“Countdown begins for China’s man on moon,” the Shanghai Daily crowed on December 30. Beijing had just released a white paper detailing the country’s Five-Year Plan for its space program, including a manned lunar landing. It would be the first time that humans set foot on the moon since 1972.
Yet despite the fanfare which accompanied this announcement, the proposed moon landing was just one component of China’s five-year plan for its space program, and not the most consequential at that. The white paper’s main objectives also included constructing an orbiting space station before the end of the decade; building a satellite network to rival the US GPS system; and exploring planets, asteroids and the sun.
Among these lofty ambitions, it is the most humble-sounding goal – developing a satellite network – that appears to be of the most immediate importance.
Bird’s eye view
China’s satellite program has been progressing at a furious speed. The country launched a domestic GPS system, called Beidou or the “Big Dipper,” in late December. Ten satellites currently support the system; six more will be launched this year. Beidou is expected to cover the Asia-Pacific in 2012 and have global reach by 2020.
Beijing is quick to avow that this program is merely for peaceful purposes. The white paper stresses that the capabilities of these “Earth observation” satellites lie in “providing business services” and data “for economic and social development.”
The commercial and social benefits of these technologies are undeniable. So, however, is their potential for military use. With GPS and advanced technology, China’s military is better able to target precision weapons, operate unmanned drones, and, of course, conduct surveillance.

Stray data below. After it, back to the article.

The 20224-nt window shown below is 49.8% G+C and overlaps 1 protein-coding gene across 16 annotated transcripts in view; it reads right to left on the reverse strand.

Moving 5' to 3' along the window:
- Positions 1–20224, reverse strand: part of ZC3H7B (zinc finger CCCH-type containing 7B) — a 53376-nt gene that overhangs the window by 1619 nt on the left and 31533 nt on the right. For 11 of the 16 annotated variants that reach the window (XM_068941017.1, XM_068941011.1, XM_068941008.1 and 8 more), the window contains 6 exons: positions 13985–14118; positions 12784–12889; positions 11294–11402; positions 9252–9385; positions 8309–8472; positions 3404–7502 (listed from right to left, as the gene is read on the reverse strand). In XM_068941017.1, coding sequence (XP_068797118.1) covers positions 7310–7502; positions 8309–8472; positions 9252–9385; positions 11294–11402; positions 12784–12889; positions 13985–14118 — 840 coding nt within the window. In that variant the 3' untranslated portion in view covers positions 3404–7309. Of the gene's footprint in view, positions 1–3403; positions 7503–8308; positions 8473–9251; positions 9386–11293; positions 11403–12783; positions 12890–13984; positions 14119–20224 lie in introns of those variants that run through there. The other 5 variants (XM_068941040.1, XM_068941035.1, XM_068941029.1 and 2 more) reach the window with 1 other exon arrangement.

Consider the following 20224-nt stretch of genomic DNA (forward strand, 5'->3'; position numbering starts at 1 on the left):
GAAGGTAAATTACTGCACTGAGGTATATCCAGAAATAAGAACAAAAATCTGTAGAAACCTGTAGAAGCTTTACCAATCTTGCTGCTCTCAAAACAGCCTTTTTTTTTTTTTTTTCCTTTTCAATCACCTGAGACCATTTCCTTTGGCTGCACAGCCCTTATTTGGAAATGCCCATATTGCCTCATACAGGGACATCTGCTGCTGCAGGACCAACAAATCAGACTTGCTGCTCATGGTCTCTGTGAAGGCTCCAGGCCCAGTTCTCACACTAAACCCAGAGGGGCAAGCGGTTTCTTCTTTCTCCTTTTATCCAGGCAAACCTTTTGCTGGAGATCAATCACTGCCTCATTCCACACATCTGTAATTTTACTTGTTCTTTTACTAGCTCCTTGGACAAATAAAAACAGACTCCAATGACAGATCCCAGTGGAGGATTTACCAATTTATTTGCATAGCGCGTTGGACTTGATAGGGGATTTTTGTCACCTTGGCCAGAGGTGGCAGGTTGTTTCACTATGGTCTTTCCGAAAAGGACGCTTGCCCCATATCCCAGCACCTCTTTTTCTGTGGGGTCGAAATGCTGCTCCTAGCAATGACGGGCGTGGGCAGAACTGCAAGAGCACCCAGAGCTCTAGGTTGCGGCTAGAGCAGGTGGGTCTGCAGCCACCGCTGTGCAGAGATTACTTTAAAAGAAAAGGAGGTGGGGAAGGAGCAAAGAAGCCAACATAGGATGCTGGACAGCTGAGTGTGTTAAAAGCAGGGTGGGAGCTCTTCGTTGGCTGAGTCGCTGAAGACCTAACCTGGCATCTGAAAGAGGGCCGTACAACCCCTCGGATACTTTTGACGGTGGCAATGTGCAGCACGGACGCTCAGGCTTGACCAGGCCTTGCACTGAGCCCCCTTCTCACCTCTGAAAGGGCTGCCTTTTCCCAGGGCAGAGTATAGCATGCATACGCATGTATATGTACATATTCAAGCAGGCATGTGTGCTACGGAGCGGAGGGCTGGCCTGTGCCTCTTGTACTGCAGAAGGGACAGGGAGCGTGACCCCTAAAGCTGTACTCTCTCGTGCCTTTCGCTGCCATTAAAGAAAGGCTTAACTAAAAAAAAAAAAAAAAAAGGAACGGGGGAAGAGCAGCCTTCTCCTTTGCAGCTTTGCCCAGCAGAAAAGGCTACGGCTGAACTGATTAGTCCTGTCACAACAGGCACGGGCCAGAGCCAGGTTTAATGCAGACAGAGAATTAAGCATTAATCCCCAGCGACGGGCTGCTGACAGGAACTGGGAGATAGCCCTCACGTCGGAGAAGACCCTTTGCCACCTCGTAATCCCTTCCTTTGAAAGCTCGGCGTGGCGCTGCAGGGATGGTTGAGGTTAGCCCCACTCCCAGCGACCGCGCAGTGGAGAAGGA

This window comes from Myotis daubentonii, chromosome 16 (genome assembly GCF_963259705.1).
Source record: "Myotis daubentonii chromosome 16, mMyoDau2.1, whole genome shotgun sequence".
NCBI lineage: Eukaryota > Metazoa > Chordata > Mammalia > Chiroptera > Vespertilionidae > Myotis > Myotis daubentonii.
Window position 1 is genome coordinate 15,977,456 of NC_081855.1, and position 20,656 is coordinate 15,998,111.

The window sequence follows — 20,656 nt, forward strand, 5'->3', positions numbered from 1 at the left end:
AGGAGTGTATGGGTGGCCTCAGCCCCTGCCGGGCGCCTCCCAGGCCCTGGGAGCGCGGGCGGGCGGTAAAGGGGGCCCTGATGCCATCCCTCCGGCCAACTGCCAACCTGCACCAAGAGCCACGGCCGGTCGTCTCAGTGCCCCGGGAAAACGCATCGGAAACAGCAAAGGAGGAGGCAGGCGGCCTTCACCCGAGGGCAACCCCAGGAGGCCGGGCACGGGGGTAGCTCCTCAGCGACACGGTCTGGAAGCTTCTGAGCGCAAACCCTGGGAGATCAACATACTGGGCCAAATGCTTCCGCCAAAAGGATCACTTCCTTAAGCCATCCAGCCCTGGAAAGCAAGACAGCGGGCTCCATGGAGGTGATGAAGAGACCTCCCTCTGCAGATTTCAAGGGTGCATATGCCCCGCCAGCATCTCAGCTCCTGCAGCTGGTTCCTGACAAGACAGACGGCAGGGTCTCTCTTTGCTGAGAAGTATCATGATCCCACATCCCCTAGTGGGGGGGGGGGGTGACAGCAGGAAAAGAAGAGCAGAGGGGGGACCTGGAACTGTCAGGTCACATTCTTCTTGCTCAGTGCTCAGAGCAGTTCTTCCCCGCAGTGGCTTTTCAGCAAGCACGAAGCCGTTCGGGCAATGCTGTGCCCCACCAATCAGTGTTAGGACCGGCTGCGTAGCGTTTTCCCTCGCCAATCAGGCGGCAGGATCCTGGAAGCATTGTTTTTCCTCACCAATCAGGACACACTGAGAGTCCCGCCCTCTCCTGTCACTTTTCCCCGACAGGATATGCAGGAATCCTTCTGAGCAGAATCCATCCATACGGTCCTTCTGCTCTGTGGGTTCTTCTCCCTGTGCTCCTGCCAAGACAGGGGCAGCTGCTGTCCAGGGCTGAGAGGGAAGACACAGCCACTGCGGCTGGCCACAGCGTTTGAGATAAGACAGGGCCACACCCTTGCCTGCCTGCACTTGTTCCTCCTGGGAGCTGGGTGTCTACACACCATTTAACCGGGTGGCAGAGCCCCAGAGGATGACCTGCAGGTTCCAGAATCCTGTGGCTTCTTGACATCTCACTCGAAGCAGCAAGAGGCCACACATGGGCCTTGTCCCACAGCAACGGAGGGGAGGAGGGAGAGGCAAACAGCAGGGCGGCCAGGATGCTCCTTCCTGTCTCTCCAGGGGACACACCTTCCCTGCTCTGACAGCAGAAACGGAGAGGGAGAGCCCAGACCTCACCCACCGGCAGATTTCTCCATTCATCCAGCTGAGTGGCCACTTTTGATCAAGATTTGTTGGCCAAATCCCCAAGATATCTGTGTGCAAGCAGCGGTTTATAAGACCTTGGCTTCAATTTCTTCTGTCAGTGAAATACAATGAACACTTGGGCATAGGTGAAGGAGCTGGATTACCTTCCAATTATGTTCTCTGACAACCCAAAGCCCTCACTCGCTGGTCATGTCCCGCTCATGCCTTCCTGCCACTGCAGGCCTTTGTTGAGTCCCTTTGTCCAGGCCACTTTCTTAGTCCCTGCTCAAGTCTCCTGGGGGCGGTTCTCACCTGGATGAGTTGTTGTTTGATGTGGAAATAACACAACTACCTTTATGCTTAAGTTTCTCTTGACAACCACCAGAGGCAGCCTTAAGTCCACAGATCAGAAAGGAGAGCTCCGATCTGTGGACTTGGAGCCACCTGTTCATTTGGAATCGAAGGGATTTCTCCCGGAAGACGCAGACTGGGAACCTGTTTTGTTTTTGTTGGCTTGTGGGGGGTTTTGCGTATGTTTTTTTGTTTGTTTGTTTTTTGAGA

And despite its avowedly peaceful purpose, the program cannot be separated from its military potential. In fact, there are no distinct military and civilian dimensions to China’s space program – the entire program is under the aegis of the People’s Liberation Army. Excluding the white paper, details of the program are opaque; not even its total budget has been disclosed.
These developments are more or less to be expected. As China’s economy grows and advances up the value chain, it will produce more sophisticated technology that could lend itself to military application. And as a second-place military power, China has an incentive to keep others guessing at its true capacity.
Even so, it is difficult not to see advances in China’s space program as adding yet another layer in the slowly but steadily rising diplomatic and military tension in the region. The satellite system could greatly augment China’s military power, for example giving it the ability to target aircraft carriers. That would expand the country’s sphere of influence in the Pacific. China would undoubtedly welcome a tool to counterbalance US influence in the region, especially in the wake of US President Barack Obama’s renewed commitment to the Asia Pacific region in November.
Make no mistake: China may be eyeing the moon, but it is not engaged in a Cold War-era race to space. The most consequential outcomes of its space program will be played out right here on Earth.